I’ve watched the debate with interest but not posted anything until now. The news of Internet Explorer 8 keeping it’s new rendering engine to itself unless you tell it otherwise caused a strong outpouring of opinion around the web.
I must admit, my initial reaction mirrored that of many others – that it’s just plain wrong (although my good friend Nick’s posting took some concentration to ascertain his thoughts!). Why hold back on improved support for CSS; why hide the fact that the engine now passes ACID2?
Then I thought for a bit, and tempered my view with the knowledge that the coming of IE7 caused much angst amongst companies because what worked in IE6 failed in IE7. Perhaps an additional switch to toggle this new rendering marvel on and off was a good idea. But surely, you’d want it to default to the shiny new engine… wouldn’t you?
I have now changed my mind. Why? Because at a recent event, after presenting for a while on upcoming Microsoft technologies including IE8, one of the attendees came up to chat. He worked for major financial organisation and was pressing for more information on the new browser. Would it really keep the rendering behaviour as previous versions by default? If so, that was great! Why? Because he was faced with many different divisions within his organisation, all of which had web-based applications and all of which cried foul over IE7 breaking their systems. This was still giving headaches with the rollout of IE7, and he was very keen on being able to convince his stakeholders that if they would just shoulder the pain of the version 6 to 7 transition, he could guarantee that there would be no more pain with future upgrades. This would mean that the IT department could push out the newer, more secure browsers without the battle.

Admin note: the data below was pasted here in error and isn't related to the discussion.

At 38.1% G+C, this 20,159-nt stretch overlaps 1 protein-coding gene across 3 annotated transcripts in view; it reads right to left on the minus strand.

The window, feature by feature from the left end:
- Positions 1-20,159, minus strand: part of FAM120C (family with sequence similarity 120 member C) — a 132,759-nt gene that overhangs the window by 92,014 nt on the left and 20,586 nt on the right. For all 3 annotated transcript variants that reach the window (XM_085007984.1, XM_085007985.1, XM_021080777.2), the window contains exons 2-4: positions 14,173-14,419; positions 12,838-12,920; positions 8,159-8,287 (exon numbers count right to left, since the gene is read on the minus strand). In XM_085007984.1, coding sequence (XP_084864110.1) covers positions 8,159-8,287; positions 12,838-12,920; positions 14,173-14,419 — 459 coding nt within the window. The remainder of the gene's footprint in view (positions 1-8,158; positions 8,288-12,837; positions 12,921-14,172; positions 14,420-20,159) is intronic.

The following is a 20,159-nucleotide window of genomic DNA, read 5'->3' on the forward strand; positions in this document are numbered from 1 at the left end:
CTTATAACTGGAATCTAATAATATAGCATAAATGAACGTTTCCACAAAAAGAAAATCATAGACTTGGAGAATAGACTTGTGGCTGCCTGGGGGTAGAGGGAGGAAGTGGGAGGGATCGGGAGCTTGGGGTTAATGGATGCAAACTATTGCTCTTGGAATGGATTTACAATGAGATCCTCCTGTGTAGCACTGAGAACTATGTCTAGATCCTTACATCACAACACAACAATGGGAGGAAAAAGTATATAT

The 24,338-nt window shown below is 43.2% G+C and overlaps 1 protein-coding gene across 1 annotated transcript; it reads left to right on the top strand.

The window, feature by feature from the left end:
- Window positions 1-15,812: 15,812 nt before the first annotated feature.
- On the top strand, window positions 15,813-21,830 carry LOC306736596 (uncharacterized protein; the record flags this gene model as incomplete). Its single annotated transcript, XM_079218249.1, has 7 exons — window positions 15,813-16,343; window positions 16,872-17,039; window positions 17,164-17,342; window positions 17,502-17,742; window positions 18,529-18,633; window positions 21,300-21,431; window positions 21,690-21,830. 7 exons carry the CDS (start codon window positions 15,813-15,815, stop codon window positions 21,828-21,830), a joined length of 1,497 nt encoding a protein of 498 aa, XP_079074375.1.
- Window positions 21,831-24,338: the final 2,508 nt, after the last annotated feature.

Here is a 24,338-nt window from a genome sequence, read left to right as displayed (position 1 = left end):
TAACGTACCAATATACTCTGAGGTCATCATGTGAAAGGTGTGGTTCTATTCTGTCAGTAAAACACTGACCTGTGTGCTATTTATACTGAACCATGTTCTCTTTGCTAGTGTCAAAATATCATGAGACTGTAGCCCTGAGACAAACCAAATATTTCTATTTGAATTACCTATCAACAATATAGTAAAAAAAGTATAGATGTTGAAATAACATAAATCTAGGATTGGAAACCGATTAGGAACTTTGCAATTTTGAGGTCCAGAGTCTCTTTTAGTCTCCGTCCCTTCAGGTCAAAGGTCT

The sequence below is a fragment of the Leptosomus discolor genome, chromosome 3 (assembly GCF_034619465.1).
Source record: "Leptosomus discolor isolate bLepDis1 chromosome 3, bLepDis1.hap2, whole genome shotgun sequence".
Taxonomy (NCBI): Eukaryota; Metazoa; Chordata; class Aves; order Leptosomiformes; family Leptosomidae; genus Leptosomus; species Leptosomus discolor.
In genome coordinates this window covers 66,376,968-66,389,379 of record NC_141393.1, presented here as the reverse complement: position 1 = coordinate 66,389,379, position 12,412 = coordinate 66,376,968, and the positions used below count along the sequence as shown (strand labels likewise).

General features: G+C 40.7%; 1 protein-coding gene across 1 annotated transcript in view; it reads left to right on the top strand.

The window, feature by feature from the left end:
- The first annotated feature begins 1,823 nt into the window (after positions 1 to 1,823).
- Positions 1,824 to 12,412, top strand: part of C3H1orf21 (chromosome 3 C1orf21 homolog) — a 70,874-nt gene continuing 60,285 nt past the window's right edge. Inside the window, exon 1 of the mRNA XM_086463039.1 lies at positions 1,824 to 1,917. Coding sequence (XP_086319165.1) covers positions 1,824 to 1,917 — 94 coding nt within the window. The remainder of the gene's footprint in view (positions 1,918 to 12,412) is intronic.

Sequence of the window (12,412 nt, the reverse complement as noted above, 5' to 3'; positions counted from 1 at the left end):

There are many large organisations like that around the globe. Their strength in terms of buying power and opinion is what has led Microsoft to the solution we now see with IE8. Whilst purists may hate it, the truth is that IT Managers around the planet are smiling.
Which would you rather see – massive companies sticking to insecure browsers on their desktops because the investment in internal systems would be too large to allow movement, or a steady push forward in versions safe in the knowledge that there will be zero impact on existing investment?
If you’ve managed to avoid this issue entirely thus far, the ever thoughtful and tactful Eric Meyer has some excellent posts discussing the matter.